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Louis C.K. Accused of Sexual Misconduct by 5 Women

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On Thursday, the New York Times reported that five women have accused comedian Louis C.K. of engaging in sexual misconduct. The allegations include graphic descriptions of lewd and inappropriate behavior that may be difficult to read. You can read the allegations made against C.K. in the New York Times, but if you are a sexual assault survivor or someone who finds this news triggering, please know it’s OK to prioritize your own well-being when news like this breaks.

Accounts of sexual assault can be incredibly difficult for survivors to read and can trigger memories of past assaults, even in those without PTSD. RAINN, the nation’s leading anti-sexual violence organization, has “seen an increase in calls since the [Weinstein] story broke, as we often do when sexual assault is in the news,” its press secretary Sara McGovern told Tonic.

C.K. is the latest to be accused of sexual misconduct since the Harvey Weinstein assault claims last month, allegations which sparked a wave of survivors coming forward with stories about their own assaults. To start a conversation in light of allegations against Weinstein, actress Alyssa Milano asked people to post the phrase “me too” if they’ve ever experienced sexual assault or harassment, sparking a viral trend and putting sexual assault survivors and their stories further into the spotlight.

As important as these conversations are, it is OK if you find them tough to witness or participate in, especially if you’re still processing and recovering from your own experiences with sexual harassment or assault.

As more of Weinstein, Kevin Spacey, C.K. and other powerful men in the entertainment industry’s victims share their #MeToo stories, here are some things we want you to remember:

It’s OK to take a step back from the news.

While it might be easy to ignore an article, it’s often harder to ignore the commentary of friends, family and others on social media who are shocked or disappointed by the actions of someone they once admired.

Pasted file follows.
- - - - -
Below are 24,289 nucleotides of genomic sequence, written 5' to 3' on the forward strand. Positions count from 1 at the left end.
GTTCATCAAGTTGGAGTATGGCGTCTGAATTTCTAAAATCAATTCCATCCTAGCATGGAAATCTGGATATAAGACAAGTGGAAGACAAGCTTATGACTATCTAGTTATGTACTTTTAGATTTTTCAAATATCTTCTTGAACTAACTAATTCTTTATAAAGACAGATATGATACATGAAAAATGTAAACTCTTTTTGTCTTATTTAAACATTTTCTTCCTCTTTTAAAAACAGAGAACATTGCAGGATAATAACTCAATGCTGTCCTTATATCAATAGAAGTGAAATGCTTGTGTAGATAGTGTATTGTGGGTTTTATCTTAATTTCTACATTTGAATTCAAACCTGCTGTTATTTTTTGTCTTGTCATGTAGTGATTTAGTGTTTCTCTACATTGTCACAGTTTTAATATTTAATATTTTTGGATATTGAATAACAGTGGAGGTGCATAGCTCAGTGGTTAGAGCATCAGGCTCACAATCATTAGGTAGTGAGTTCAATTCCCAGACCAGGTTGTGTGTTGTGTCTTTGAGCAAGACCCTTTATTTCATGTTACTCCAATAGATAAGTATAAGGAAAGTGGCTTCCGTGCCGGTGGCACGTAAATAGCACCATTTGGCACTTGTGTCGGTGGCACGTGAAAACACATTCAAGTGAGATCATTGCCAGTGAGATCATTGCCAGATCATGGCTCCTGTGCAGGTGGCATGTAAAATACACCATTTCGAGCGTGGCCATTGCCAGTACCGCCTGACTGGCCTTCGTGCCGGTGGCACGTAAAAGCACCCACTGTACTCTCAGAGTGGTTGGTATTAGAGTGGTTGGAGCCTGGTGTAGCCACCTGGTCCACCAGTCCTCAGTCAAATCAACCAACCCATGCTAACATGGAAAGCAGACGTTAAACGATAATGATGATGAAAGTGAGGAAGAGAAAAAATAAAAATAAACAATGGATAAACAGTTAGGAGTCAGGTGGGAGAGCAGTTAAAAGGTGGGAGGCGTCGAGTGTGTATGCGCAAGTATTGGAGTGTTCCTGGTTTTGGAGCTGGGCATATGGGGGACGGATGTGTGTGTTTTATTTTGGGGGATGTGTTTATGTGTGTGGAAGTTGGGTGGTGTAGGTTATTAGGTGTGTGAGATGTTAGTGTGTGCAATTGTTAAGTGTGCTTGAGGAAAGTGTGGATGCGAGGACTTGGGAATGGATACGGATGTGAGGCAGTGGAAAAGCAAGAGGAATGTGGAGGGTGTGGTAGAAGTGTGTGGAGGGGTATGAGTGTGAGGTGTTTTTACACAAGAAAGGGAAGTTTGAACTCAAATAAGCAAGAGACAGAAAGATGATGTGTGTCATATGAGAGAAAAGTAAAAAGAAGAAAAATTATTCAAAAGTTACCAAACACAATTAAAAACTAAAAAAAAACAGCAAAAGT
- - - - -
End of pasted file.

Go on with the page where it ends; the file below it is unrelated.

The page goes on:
It’s OK to unplug for a while to protect your mental health. If it makes you anxious to not know what is going on news-wise, enlist the help of a friend to keep you updated on non-sexual assault related news. Whatever you choose to do, don’t feel the pressure to “stay informed” if the news causes you psychological stress.

You don’t have to share your story.

When news like this breaks, it can encourage people to open up about their own experiences with sexual harassment or assault. If you do choose to open up, that’s OK. If you don’t feel ready to share or don’t want to, you have the power to make that decision. Do what feels best for you, and no matter what, know that you, your story and your feelings are important and valid.

You’re not alone.

If news like this is triggering for you, please know you aren’t alone. If you are struggling with past sexual trauma and need to talk to someone right now, call the National Sexual Assault Telephone Hotline at 800.656.HOPE (4673) to be connected with a trained staff member from a sexual assault service provider in your area. To learn more about sexual assault prevention and access resources, visit

If you or a loved one is affected by sexual abuse or assault and need help, call the National Sexual Assault Telephone Hotline at 1-800-656-4673 to be connected with a trained staff member from a sexual assault service provider in your area.

Image via Wikimedia Commons/Spc. Elayseah Woodard-Hinton

Originally published: November 9, 2017
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